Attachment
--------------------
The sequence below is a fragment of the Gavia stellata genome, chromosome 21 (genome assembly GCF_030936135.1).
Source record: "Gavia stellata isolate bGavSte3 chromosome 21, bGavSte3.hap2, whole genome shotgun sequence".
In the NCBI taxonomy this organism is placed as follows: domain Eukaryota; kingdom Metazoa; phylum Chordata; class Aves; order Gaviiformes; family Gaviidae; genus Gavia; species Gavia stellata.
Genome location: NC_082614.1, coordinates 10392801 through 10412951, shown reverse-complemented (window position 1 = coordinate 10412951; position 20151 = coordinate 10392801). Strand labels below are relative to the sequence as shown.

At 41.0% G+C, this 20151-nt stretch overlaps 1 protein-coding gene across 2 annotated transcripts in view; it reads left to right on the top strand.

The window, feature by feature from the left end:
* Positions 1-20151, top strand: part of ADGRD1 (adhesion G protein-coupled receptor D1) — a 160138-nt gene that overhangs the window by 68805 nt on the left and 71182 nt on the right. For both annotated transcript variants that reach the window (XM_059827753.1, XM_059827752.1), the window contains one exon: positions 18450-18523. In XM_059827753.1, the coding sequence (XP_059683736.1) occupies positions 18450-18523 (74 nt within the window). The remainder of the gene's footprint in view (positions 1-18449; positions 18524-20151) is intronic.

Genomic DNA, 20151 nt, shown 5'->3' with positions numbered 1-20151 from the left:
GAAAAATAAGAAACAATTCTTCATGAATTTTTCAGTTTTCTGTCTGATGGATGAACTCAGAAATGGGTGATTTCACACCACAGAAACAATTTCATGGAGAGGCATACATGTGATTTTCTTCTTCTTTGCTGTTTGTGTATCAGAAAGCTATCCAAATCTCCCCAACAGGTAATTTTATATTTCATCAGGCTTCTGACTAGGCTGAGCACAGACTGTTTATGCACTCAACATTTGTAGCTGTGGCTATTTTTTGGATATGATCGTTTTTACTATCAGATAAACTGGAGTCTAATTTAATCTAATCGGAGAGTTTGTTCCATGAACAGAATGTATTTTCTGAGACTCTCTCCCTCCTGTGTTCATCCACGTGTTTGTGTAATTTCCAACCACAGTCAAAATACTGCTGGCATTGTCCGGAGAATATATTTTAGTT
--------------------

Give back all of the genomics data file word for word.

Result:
The sequence below is a fragment of the Gavia stellata genome, chromosome 21 (genome assembly GCF_030936135.1).
Source record: "Gavia stellata isolate bGavSte3 chromosome 21, bGavSte3.hap2, whole genome shotgun sequence".
In the NCBI taxonomy this organism is placed as follows: domain Eukaryota; kingdom Metazoa; phylum Chordata; class Aves; order Gaviiformes; family Gaviidae; genus Gavia; species Gavia stellata.
Genome location: NC_082614.1, coordinates 10392801 through 10412951, shown reverse-complemented (window position 1 = coordinate 10412951; position 20151 = coordinate 10392801). Strand labels below are relative to the sequence as shown.

At 41.0% G+C, this 20151-nt stretch overlaps 1 protein-coding gene across 2 annotated transcripts in view; it reads left to right on the top strand.

The window, feature by feature from the left end:
* Positions 1-20151, top strand: part of ADGRD1 (adhesion G protein-coupled receptor D1) — a 160138-nt gene that overhangs the window by 68805 nt on the left and 71182 nt on the right. For both annotated transcript variants that reach the window (XM_059827753.1, XM_059827752.1), the window contains one exon: positions 18450-18523. In XM_059827753.1, the coding sequence (XP_059683736.1) occupies positions 18450-18523 (74 nt within the window). The remainder of the gene's footprint in view (positions 1-18449; positions 18524-20151) is intronic.

Genomic DNA, 20151 nt, shown 5'->3' with positions numbered 1-20151 from the left:
GAAAAATAAGAAACAATTCTTCATGAATTTTTCAGTTTTCTGTCTGATGGATGAACTCAGAAATGGGTGATTTCACACCACAGAAACAATTTCATGGAGAGGCATACATGTGATTTTCTTCTTCTTTGCTGTTTGTGTATCAGAAAGCTATCCAAATCTCCCCAACAGGTAATTTTATATTTCATCAGGCTTCTGACTAGGCTGAGCACAGACTGTTTATGCACTCAACATTTGTAGCTGTGGCTATTTTTTGGATATGATCGTTTTTACTATCAGATAAACTGGAGTCTAATTTAATCTAATCGGAGAGTTTGTTCCATGAACAGAATGTATTTTCTGAGACTCTCTCCCTCCTGTGTTCATCCACGTGTTTGTGTAATTTCCAACCACAGTCAAAATACTGCTGGCATTGTCCGGAGAATATATTTTAGTT